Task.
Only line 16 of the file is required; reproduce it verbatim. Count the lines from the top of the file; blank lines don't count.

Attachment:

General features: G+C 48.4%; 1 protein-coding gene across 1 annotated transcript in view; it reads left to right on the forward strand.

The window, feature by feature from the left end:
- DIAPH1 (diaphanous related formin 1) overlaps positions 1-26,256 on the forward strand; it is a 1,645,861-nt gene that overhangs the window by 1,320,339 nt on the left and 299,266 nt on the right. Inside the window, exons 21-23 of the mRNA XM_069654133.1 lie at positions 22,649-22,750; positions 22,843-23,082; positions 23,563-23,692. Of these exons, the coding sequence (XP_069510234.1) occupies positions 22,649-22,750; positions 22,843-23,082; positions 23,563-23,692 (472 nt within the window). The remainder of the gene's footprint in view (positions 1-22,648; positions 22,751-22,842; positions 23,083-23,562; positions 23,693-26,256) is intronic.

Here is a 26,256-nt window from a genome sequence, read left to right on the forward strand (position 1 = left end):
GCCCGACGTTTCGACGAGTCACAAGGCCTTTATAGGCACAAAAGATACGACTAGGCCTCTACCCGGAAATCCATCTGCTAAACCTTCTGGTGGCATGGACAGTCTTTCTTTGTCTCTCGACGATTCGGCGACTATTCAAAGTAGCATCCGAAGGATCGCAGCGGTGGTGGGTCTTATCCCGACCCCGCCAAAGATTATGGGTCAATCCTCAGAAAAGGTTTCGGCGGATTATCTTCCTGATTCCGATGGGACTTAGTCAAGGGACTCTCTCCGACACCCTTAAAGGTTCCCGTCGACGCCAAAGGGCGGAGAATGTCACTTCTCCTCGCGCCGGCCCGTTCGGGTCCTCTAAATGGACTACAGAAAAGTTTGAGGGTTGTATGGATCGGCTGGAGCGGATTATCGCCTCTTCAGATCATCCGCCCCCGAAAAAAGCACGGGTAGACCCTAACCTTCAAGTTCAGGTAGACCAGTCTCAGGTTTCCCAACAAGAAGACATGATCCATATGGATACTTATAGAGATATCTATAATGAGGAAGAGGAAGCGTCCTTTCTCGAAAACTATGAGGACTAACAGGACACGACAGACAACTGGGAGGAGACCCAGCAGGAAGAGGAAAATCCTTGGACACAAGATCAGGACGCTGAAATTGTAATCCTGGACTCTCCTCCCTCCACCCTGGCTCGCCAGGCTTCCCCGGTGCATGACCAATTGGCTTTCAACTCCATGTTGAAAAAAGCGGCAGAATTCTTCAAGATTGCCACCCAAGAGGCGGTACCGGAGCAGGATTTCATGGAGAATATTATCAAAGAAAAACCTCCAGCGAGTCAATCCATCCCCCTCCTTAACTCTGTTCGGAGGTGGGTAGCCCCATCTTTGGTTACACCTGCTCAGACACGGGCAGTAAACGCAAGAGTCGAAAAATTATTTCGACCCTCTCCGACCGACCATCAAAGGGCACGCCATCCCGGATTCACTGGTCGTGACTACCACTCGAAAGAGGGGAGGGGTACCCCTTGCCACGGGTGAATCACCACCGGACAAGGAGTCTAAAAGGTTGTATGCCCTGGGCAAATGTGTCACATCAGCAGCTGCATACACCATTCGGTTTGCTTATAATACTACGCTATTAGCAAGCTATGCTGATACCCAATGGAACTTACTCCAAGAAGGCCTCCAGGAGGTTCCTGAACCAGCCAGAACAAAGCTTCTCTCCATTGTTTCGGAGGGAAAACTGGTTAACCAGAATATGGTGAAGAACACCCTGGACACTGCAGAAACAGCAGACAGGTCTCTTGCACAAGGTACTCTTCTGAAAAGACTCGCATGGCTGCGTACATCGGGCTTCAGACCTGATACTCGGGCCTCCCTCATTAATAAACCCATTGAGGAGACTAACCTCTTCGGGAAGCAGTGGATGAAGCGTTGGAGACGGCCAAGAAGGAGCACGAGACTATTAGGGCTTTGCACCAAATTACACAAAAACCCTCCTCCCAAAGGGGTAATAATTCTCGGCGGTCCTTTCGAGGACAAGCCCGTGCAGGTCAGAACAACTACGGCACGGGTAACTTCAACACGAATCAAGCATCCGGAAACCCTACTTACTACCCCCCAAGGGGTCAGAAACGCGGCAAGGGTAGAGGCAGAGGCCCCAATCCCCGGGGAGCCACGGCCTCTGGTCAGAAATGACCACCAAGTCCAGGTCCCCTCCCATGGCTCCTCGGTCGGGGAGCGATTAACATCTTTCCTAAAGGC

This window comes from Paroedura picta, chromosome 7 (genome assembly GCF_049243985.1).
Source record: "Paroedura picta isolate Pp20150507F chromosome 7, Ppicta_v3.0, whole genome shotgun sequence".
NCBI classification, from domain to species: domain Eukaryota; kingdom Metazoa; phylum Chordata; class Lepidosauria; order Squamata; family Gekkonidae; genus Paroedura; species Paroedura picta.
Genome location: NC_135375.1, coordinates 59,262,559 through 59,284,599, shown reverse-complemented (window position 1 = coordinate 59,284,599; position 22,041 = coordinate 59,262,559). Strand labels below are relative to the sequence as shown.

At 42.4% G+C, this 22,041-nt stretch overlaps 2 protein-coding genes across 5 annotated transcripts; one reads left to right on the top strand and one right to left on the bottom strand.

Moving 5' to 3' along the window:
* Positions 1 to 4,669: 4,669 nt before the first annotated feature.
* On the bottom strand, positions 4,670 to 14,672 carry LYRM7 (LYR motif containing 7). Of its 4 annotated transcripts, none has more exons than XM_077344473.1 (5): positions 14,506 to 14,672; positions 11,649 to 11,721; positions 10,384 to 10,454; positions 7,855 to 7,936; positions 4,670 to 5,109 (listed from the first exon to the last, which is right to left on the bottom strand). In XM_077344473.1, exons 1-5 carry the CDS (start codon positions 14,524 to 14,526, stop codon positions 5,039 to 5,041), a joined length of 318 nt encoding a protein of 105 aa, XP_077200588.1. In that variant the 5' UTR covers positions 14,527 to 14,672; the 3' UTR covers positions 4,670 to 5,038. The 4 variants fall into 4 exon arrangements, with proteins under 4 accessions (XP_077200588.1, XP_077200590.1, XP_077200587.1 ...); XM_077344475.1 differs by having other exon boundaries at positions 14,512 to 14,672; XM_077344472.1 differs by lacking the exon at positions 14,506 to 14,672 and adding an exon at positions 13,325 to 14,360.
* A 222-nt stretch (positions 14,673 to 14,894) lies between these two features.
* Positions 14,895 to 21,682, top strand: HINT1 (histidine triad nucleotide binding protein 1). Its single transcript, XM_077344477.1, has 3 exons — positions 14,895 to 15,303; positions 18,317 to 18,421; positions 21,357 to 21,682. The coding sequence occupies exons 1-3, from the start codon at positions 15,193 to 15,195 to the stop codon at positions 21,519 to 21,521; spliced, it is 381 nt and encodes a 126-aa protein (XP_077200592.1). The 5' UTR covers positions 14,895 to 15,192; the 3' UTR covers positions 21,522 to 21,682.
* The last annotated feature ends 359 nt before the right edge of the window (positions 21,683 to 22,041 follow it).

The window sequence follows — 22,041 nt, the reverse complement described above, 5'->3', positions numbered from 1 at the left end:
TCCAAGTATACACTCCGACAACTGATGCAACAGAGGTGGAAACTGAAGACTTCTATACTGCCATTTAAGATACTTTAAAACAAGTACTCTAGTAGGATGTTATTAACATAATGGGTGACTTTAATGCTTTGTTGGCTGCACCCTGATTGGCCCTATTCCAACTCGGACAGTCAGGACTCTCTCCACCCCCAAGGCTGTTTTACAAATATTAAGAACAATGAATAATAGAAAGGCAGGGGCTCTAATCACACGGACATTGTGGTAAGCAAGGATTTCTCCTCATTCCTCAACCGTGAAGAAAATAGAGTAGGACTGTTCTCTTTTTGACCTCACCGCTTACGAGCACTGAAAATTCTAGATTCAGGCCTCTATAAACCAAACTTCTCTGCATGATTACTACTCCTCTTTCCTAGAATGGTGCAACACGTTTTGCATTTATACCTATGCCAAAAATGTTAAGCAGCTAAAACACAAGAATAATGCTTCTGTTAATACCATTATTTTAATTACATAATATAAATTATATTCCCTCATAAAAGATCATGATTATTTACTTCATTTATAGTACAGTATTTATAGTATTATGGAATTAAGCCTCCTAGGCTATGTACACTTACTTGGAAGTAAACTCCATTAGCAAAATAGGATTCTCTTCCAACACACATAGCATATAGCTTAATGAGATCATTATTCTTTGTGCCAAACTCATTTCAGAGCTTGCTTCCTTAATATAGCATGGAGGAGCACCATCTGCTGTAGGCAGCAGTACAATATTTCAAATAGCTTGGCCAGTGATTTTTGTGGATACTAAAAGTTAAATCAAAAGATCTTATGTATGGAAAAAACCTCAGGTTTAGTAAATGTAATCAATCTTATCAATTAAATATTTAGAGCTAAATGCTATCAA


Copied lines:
* The last annotated feature ends 359 nt before the right edge of the window (positions 21,683 to 22,041 follow it).